MOTOGP (MOTOC) is a registered trademark for motorcycle engines in many countries. The MOTOC logo is also used by various international motorcycle organizations and different states’ motor vehicle departments. Grand Prix motorcycle racing is currently the premier category of motorcycle street racing events held on high profile, road-structured tracks officially sanctioned by the FÉdÉration Internationale de Motoclimacience. This article covers how a properly executed MOTOC test can help any motorcycle owner.

Roadsters, touring bikes, and touring motorcycles make up the category of “motor cycles” usually entered in the national and international GP races around the world. Many race tracks prefer four-stroke motocross engines because they are more powerful, but there is a growing trend towards open class race courses with grand Prix motorcycles. Open class means any bike that meets the minimum requirements as stipulated by the tracks can race. Usually open class competitions are for teams with fewer than fifteen riders, and these types of competitions include endurance events as well as sprints.

The MOTOGP test covers all classes of grand Prix motorcycles motor season events. Each event has its own set of criteria for evaluation. For example, for the Six Hours of Spa and Le Mans class, the engine has to be the latest generation and the gear ratio has to be the highest possible in order to meet the requirements of the track. Other events, such as the Motocross weekend test at Brands Hatch in the UK, do not have specific requirements as the category is not dedicated to four-stroke engines. The test is carried out under the guidelines of the Grand Prix Motorcycle Nations Cup, a tournament organized every year by the four largest motocross manufacturers.

In general, all four-stroke engines are required to complete the MOT. However, they do have a few exemptions based on the power of each machine and the fuel consumption rate. The minimum standard requires that the engine have positive pressure and oil consumption values in the zero to forty-five degrees centigrade. These values are measured using data taken from a previous MOT test. This data is then compared with the performance data of each motorcycle during the running of the test. The results of this comparison are used to determine the eligibility of a motorcycle for the premier class.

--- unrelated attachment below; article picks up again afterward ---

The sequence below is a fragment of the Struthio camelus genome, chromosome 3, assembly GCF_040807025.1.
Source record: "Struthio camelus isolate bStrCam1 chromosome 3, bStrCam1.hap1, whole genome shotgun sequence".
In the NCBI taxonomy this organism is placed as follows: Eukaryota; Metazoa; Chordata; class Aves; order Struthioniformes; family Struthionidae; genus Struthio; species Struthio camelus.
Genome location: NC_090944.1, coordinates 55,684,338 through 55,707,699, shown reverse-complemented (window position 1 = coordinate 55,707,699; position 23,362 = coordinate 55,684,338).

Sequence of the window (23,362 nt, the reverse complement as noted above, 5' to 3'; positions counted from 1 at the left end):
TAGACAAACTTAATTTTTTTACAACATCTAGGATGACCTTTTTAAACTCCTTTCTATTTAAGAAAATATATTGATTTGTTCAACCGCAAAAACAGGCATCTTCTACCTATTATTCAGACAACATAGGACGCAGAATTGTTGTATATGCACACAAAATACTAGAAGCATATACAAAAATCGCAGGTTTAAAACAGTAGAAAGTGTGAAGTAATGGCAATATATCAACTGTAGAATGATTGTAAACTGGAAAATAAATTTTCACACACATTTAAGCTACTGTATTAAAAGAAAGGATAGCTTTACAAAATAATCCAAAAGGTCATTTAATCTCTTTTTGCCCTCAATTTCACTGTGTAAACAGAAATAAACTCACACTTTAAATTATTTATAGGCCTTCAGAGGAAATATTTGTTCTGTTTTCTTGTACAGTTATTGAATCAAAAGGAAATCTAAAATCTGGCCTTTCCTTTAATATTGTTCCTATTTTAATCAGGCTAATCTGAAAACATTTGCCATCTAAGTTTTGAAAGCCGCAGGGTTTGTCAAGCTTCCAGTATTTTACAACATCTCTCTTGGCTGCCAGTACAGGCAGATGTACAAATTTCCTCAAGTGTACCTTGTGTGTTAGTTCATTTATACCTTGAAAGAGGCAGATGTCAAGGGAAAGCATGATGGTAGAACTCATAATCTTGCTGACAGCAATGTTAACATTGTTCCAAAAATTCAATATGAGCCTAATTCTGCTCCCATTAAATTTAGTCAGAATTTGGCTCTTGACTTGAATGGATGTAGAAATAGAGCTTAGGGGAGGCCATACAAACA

At the MOTOGP finale, the winning motorcycle will earn the title of “MOTOGP Winner”. The top two motorcycles from each class will earn the other seven titles. These include the Grand PrixTM and the Premier ClassTM. There are also different classifications within the premier class. For instance, the Motocross class includes bikes with engines that are classified in different categories, such as Track, Prodrive, Touring, Dirt Bike, Superbike and Supercross.

In addition to earning the title of MOTOGP winner, the highest scoring rider wins the grand Prix. However, the rider with the least number of laps does qualify. All four classes at the MOTOGP include a practice session. During the practice session, all four bikes are hooked up to a computer system to enable the riders to track their progress throughout the race. Once the race is over, the computer records the lap times and the positions for each motorcycle.